If the angle 112 is 90 degrees, the projector 102 will project the digital image 355 as an undistorted image 118. That is, if the projection axis 116 is perpendicular to the surface 114, the projector 102 will project the digital image 355 as an undistorted image 118. If the angle 112 is not 90 degrees (that is, if the projection axis 116 is not perpendicular to the surface 114), the digital image 355 will project a distorted image 122. The controller 250 and, more particularly, the keystone controller 356, (pre) distorts the digital image data 355 prior to its (re) projection such that when the projector 102 (re) projects the (pre) distorted image data 232 on the surface 114, the image appears as if the angle 112 where 90 degrees. Put differently, the keystone controller 356 outputs digital image data 232 that is a distorted version of the digital image data 355. The keystone controller 356 maps (scales or distorts) the original image 518 to the desired image 568. The keystone controller 356 effectuates the distortion by vertically and horizontally scaling the digital image data 355 responsive to the user's input, e.g., the user's center and corner selections.
The keystone controller 356 includes a vertical scalar 490 for vertically scaling the digital image data 355. And the keystone controller 356 includes a horizontal scalar 494 for horizontally scaling the image data 253.
A vertical enable register 472 enables the vertical scalar 490. The vertical scalar 490 generates the vertically scaled data 253 responsive to vertical offset registers 474 including the registers YE (column even), YO (column odd), and YI (column increment (1st order term)) where the image data 355 is an interlaced signal. And the vertical scalar 490 generates the vertically scaled data 253 responsive to the vertical registers 492 including registers VDN (line position), VDNI (increment per line (1st order term)), and VDNPI (increment per column). The vertical scalar 490 moves up one row or line responsive to the UP register 484. The microprocessor 488 scales the image date 355 responsive to the registers 472, 474, 484, and 492 and to the horizontal and vertical synchronization signals 455.
Likewise, a horizontal enable register 478 enables the horizontal scalar 494. The horizontal scalar 494 generates the horizontally and vertically scaled data 232 responsive to horizontal offset registers 480 including the registers XE (row even), XO (row odd), and XI (row increment (1st order term)) where the image data 355 is an interlaced signal. And the horizontal scalar 494 generates the horizontally and vertically scaled data 232 responsive to the horizontal registers 482 including registers HDN (row position), HDNI (increment per line (1st order term)), HDNII (increment per line (2nd order term)), and HDNPI (increment per column). The horizontal scalar moves one column or pixel responsive to the UP register 486. The microprocessor 488 scales the image data 355 responsive to the registers 478, 480, 482, and 486 and to the horizontal and vertical synchronization signals 455.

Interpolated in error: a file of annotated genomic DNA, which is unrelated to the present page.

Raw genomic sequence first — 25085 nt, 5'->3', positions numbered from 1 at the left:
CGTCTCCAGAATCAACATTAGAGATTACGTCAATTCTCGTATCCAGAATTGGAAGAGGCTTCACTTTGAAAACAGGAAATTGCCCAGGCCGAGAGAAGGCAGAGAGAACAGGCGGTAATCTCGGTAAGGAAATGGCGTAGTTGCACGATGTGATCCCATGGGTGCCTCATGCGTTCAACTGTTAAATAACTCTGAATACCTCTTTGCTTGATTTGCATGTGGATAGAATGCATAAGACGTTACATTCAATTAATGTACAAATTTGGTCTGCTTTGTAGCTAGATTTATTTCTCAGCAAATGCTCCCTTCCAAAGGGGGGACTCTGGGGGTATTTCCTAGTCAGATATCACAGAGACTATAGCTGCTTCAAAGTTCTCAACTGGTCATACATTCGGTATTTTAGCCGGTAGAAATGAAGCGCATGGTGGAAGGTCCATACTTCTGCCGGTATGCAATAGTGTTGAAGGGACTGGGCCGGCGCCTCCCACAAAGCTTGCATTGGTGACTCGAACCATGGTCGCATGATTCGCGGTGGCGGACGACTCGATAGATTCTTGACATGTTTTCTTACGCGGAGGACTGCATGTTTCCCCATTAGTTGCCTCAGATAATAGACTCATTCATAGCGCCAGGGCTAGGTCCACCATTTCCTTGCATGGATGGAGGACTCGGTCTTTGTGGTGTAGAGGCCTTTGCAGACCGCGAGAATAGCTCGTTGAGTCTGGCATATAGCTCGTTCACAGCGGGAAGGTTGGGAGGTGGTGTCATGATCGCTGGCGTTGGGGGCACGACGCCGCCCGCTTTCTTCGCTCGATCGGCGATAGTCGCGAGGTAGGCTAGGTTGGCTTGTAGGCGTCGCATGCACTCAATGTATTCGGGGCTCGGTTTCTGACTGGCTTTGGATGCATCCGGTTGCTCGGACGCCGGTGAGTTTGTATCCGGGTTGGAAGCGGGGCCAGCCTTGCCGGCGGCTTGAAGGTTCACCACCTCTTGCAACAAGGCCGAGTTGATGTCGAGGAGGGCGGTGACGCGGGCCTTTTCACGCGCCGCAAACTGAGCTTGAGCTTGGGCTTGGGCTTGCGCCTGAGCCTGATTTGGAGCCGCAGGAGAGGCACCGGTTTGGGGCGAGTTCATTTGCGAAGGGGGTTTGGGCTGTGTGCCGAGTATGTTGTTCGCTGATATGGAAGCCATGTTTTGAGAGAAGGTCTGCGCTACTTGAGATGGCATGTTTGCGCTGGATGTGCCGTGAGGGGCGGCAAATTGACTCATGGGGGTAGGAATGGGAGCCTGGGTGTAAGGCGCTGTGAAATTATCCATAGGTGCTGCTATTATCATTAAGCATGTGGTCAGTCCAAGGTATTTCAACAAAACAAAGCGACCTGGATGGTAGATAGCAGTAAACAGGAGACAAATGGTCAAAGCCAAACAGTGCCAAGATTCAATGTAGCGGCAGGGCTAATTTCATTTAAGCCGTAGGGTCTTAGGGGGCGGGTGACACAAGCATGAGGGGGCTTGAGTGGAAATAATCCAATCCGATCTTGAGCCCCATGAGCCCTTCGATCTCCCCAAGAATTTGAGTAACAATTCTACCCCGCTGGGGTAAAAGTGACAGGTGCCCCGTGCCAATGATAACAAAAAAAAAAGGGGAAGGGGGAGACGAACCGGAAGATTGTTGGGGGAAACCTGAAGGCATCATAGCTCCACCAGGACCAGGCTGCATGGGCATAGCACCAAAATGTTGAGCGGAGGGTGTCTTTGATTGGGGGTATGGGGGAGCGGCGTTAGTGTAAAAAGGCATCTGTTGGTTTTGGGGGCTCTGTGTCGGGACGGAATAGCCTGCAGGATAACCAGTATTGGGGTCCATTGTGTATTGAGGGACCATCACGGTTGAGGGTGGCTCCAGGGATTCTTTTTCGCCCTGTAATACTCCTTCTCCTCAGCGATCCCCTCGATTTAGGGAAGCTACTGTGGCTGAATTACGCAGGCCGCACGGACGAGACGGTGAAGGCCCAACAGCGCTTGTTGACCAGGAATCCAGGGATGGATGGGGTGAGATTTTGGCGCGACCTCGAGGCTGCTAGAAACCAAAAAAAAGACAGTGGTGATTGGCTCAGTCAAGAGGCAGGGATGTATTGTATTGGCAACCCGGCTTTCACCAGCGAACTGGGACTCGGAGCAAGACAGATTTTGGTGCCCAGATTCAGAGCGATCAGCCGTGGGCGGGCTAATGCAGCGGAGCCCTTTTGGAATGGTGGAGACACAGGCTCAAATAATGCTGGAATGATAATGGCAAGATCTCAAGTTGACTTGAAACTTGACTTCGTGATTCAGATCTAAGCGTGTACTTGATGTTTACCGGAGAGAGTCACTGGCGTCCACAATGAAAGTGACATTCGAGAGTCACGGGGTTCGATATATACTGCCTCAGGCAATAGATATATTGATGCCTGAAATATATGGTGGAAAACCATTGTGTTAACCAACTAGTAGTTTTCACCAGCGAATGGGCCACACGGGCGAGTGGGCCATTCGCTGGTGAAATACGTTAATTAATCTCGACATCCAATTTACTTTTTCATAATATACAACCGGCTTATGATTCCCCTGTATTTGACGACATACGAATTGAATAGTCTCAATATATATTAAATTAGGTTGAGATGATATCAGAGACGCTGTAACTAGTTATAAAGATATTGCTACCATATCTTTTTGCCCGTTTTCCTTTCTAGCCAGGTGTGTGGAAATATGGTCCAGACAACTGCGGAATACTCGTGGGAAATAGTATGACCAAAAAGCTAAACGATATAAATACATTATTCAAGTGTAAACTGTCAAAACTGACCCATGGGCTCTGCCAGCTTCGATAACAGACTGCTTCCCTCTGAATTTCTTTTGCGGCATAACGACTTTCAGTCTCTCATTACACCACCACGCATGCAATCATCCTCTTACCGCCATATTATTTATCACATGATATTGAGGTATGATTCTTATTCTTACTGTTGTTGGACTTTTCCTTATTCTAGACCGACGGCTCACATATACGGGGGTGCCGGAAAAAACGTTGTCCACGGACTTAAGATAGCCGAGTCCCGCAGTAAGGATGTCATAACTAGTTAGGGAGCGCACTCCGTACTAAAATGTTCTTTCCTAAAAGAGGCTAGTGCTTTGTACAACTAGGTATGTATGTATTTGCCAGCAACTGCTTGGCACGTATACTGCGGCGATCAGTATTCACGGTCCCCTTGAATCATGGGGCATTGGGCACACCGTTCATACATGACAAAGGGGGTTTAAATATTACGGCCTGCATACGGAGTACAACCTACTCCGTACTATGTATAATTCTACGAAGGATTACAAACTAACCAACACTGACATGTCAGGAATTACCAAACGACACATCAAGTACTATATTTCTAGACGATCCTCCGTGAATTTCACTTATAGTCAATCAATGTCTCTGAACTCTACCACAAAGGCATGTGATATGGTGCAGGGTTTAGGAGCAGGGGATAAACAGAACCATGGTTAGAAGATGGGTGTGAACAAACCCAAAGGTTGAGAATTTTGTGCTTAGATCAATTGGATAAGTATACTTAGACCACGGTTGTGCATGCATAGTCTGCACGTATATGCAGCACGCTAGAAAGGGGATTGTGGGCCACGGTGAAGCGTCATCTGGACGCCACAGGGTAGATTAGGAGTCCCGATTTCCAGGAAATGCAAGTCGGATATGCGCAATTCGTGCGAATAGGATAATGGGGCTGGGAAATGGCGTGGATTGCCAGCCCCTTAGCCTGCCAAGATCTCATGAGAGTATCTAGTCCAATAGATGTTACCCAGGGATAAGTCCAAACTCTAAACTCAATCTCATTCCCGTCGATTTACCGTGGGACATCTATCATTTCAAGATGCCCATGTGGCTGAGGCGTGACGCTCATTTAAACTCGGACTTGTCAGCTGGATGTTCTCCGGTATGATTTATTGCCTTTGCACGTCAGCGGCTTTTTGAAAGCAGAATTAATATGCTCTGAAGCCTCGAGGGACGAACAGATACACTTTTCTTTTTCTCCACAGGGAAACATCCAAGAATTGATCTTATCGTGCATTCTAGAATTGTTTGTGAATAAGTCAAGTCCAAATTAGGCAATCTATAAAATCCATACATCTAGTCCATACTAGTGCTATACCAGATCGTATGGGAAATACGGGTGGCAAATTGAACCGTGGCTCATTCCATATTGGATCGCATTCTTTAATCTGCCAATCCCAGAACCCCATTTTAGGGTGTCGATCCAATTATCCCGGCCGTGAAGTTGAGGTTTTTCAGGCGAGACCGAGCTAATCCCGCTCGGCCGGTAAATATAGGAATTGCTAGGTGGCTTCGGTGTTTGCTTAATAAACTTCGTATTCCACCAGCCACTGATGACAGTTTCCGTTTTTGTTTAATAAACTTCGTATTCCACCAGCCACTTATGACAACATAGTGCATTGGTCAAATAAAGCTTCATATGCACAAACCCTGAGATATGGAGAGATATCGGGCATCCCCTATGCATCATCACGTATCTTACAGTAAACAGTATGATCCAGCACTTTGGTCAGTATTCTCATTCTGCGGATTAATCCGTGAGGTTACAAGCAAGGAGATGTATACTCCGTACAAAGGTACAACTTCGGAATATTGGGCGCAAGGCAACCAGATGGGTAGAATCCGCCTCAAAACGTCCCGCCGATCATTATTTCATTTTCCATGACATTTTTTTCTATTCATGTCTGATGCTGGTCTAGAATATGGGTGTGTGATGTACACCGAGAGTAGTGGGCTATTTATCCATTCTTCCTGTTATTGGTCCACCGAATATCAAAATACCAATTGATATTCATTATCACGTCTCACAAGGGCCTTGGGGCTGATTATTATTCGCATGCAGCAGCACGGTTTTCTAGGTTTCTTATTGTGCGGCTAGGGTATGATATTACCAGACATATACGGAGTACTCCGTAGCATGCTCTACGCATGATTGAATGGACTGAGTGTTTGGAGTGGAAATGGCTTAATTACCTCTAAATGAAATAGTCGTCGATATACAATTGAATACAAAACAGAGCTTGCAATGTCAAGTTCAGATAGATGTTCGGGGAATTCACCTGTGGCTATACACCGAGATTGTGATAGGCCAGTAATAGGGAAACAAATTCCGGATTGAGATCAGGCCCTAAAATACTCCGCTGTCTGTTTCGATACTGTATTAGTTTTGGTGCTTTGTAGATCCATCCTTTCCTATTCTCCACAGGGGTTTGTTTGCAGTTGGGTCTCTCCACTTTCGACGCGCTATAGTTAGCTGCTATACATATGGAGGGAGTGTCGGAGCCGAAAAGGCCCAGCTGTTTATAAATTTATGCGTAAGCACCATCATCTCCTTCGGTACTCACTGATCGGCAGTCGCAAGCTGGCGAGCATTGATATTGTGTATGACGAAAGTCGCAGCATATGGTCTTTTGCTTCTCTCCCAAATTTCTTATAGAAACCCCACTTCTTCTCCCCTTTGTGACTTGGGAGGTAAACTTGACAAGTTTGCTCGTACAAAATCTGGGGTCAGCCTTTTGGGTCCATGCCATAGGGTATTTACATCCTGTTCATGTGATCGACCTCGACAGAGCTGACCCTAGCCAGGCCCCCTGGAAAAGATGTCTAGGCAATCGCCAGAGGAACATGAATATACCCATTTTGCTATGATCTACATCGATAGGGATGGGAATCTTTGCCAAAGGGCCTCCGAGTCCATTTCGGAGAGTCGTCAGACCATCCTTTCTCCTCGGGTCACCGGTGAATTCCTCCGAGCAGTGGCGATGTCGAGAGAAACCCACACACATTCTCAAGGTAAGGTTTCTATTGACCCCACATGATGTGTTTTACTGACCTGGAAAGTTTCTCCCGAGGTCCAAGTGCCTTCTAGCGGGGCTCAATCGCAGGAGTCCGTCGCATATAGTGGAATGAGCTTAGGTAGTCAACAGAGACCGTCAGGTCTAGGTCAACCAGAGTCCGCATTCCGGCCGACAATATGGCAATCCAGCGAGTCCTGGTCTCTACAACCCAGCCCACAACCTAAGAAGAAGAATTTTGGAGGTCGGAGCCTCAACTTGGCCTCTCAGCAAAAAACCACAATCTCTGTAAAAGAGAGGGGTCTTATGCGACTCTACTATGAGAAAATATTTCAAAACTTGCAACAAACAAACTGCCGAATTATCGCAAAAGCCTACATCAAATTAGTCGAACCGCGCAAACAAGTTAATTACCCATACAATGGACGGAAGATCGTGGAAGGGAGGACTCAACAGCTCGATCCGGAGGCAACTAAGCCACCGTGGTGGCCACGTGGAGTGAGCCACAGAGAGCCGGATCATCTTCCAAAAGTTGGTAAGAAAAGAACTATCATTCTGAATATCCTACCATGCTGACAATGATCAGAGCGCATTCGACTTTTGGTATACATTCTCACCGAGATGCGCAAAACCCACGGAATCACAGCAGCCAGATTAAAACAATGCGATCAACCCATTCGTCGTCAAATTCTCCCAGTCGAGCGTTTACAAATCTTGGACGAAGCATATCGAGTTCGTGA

Before turning to the operation of the keystone controller 356, we examine some keystone basics.
(x k ,y k)=f 1(x n ,y n,βh, and βv) Formula 1
where βh is the horizontal rotation angle and βv is the vertical rotation angle of the desired keystone corrected (or distorted) image 232.
The keystone controller 356 calculates f1 as follows.
To calculate the registers used to distort the image, the controller 256 fixes the center of the image with the user's selected center and uses the user's corner selection as follows. The corners associated with the keystone distorted image and corners associated with the nominal image are related by a function f5.
(x kc ,y kc)=f 5(x nc ,y nc ,β h,βv)
Where the function f5 is given by the following formulas.
Given a set of corners associated with the keystone distorted image (xkc, ykc) and having fixed the center of the distorted image at the user's selected center, the sine function of the horizontal rotation angle βh is calculated using simple arithmetic operations. Likewise, given (xkc, ykc) and the cosine function of the horizontal rotation angle βh, the sine function of the vertical rotation angle βv is calculated using simple arithmetic operations. Solving for f5 results in the following.